Under the Raydar — 4/28/11

By Middlebury Campus

Each time I have tried to start this column, I have begun with generalizations, enigmatic attempts at profundity, and lines that I am pretty sure have been said before, perhaps by Hallmark or maybe Thoreau.
After four years, we’ve learned a lot of facts, a thousand names, how to pump a keg properly, how to avoid lines in the gym, how to get over a cold, a funk, a person. And we have learned a lot together. So, instead of trying to piece together my own understandings, I’ve asked my friends and fellow seniors for their thoughts. Here it is — all of the things we wish we had known sooner:

• The most important education happens outside of the classroom.
• Cook meals with friends — they will always taste better and be more memorable than those nights of chicken parm in the dining hall.
• Stop putting things off until “next semester.” It never gets “easier.”
• College is a time as well as a place.
• It doesn’t really matter what you did in high school, or what you are doing after, really — what matters is that you feel like your time here was well spent.
• When looking up classes to register for DURING the registration period, you can just check that little box next to the class you want and then scroll down and click “register.” And then boom! You’re done!
• Study abroad isn’t filled entirely with fun, and it isn’t always easy — but that’s what makes it so much more valuable.
• Take the professor, not the course.
• Go to lectures and talks! They are worth an all-nighter or even the reading you will not finish for class.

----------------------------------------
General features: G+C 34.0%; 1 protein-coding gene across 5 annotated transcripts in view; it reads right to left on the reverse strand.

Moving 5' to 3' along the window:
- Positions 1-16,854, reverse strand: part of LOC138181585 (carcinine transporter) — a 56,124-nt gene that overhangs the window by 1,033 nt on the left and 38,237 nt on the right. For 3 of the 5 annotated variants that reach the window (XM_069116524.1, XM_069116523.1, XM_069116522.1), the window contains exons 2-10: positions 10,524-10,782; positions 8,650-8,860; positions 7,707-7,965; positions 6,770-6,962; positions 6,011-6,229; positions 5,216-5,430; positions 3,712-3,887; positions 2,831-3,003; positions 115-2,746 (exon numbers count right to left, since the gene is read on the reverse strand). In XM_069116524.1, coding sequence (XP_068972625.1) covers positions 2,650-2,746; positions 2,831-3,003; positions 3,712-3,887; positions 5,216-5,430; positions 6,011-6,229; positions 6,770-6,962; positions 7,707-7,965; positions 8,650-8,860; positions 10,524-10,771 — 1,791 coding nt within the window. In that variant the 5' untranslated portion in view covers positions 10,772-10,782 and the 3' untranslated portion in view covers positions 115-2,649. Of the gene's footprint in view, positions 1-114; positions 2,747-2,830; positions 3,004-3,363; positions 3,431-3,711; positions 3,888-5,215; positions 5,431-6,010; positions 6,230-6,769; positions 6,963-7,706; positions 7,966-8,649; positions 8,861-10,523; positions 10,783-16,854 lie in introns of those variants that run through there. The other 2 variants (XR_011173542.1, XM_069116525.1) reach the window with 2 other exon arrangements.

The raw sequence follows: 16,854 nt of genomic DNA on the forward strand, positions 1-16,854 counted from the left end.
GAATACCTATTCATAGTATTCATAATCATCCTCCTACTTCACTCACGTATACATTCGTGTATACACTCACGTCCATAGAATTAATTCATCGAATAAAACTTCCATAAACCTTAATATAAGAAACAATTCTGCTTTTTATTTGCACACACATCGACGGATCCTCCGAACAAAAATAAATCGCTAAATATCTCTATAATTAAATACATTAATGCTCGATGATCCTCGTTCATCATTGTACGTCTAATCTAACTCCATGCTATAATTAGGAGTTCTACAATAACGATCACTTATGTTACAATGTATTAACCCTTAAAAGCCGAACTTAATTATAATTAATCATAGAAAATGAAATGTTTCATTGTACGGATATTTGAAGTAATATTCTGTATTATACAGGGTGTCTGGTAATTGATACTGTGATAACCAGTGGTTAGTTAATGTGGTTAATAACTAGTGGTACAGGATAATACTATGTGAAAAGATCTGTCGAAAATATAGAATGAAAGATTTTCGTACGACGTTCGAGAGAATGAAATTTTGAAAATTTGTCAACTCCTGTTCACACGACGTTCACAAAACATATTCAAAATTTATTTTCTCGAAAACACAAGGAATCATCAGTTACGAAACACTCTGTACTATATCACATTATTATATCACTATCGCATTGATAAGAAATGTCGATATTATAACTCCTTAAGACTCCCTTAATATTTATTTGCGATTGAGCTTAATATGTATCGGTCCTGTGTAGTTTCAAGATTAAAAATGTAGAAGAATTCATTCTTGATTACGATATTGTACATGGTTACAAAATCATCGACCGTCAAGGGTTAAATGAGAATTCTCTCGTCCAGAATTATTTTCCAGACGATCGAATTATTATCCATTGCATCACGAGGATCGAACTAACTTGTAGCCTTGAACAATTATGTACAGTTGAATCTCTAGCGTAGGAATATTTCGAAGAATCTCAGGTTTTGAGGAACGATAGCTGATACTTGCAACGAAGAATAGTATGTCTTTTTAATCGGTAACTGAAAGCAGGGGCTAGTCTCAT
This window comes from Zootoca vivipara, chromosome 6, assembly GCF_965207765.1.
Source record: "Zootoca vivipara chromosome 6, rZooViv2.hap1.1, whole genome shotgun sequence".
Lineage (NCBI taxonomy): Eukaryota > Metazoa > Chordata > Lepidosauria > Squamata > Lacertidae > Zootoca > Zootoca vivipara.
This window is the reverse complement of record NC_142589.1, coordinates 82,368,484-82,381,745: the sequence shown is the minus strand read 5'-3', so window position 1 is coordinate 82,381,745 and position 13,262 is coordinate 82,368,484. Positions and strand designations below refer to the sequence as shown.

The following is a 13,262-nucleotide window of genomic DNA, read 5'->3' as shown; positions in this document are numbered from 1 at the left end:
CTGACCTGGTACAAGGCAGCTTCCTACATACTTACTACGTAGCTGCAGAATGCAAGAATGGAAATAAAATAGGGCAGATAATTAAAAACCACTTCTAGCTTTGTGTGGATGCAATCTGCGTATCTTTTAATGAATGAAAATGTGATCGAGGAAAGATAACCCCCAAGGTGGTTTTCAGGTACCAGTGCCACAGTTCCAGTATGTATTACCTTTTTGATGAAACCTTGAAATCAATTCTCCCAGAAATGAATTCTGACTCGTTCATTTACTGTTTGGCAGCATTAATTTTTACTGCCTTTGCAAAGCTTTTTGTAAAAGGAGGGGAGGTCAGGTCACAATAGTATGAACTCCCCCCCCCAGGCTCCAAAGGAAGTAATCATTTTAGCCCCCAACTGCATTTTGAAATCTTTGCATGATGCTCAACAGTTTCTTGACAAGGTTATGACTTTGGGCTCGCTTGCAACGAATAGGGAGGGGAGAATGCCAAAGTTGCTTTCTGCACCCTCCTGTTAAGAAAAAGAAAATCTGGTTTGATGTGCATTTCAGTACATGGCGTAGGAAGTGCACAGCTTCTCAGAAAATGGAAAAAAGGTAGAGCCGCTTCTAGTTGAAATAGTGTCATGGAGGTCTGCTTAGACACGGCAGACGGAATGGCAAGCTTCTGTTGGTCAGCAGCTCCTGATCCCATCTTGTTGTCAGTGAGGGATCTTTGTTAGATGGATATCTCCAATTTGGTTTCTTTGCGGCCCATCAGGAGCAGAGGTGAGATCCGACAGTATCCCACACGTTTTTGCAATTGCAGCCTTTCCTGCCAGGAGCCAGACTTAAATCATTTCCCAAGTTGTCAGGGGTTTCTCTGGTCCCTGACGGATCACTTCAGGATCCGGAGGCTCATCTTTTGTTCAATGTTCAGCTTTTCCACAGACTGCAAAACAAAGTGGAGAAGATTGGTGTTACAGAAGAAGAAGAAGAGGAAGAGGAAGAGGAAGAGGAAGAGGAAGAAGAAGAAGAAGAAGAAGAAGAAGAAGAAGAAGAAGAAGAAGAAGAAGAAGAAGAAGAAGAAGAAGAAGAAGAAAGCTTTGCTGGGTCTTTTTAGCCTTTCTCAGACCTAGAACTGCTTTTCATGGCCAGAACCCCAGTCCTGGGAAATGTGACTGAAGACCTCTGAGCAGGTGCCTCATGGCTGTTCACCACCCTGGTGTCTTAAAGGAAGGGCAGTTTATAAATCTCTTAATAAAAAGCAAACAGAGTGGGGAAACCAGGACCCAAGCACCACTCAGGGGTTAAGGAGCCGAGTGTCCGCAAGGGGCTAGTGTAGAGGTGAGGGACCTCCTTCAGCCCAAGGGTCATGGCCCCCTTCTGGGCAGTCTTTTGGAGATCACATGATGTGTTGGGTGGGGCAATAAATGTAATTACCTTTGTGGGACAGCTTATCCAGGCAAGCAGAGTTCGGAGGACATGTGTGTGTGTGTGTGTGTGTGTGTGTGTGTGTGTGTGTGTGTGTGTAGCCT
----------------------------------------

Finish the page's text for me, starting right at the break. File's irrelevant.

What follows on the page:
• The drama department shows are amazing — really amazing. Go to as many shows as possible.
•  Use go/papercut. You can print things FROM YOUR LAPTOP.
•  Study more during the daytime — between classes, right before class, at six in the morning. When you look back, you don’t reminisce about all those nights burning the midnight oil in the library; you think about the times you got dominated by science majors at trivia night at The Grille or stayed up all night with your buddies.
• In Ross, almond milk is in the fridge in the back.
• You don’t have to spend hundreds of dollars on books every semester  —you can check them all out on ILL and renew them for the entire semester!
• Get outside your comfort zone. Challenge. Question. Fight for what matters to you.
• Armstrong library closes at 6 p.m. — but Public Safety will come to help you get your backpack out.
• Write for yourself. Find meaning in the routine.
• Move forward with confidence. Walk with confidence — literally.
•  It is so important to just stay positive — enthusiasm is infectious. Even if what you care about most is organic chemistry, your passion will engage the people around you.
• Don’t take yourself too seriously.

On a Monday night, as I let my five-hour-energy drink settle, staring into a poetry project and a research paper-in-the-works, I get a text from my friend asking me if I want to meet up at Two Brothers for beers and an appetizer. I almost respond that I am going to be at the library all night, but I catch myself. I decide to go join her.

Though I have learned immense and powerful things from books, I’ve learned the most from people, not pages. Listen to each other, lay down your book, learn more, love well, leap higher, use alliteration when possible and never give up on anything that is worth it to you.